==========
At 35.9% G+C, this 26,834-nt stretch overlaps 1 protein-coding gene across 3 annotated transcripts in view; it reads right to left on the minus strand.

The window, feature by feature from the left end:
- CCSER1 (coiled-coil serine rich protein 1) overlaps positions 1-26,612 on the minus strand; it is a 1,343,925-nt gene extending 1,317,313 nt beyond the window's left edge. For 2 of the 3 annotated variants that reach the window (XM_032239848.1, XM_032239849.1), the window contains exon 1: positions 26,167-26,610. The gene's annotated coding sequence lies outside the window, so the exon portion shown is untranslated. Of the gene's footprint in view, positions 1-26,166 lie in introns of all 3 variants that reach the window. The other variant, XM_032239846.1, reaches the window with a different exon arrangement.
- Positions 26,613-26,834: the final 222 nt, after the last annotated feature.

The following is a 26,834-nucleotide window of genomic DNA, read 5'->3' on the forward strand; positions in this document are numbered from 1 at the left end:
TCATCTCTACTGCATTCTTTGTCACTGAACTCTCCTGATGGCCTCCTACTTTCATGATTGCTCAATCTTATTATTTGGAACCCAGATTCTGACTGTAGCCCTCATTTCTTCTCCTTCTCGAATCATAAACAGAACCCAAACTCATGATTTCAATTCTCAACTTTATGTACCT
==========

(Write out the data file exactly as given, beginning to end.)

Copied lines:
At 35.9% G+C, this 26,834-nt stretch overlaps 1 protein-coding gene across 3 annotated transcripts in view; it reads right to left on the minus strand.

The window, feature by feature from the left end:
- CCSER1 (coiled-coil serine rich protein 1) overlaps positions 1-26,612 on the minus strand; it is a 1,343,925-nt gene extending 1,317,313 nt beyond the window's left edge. For 2 of the 3 annotated variants that reach the window (XM_032239848.1, XM_032239849.1), the window contains exon 1: positions 26,167-26,610. The gene's annotated coding sequence lies outside the window, so the exon portion shown is untranslated. Of the gene's footprint in view, positions 1-26,166 lie in introns of all 3 variants that reach the window. The other variant, XM_032239846.1, reaches the window with a different exon arrangement.
- Positions 26,613-26,834: the final 222 nt, after the last annotated feature.

The following is a 26,834-nucleotide window of genomic DNA, read 5'->3' on the forward strand; positions in this document are numbered from 1 at the left end:
TCATCTCTACTGCATTCTTTGTCACTGAACTCTCCTGATGGCCTCCTACTTTCATGATTGCTCAATCTTATTATTTGGAACCCAGATTCTGACTGTAGCCCTCATTTCTTCTCCTTCTCGAATCATAAACAGAACCCAAACTCATGATTTCAATTCTCAACTTTATGTACCT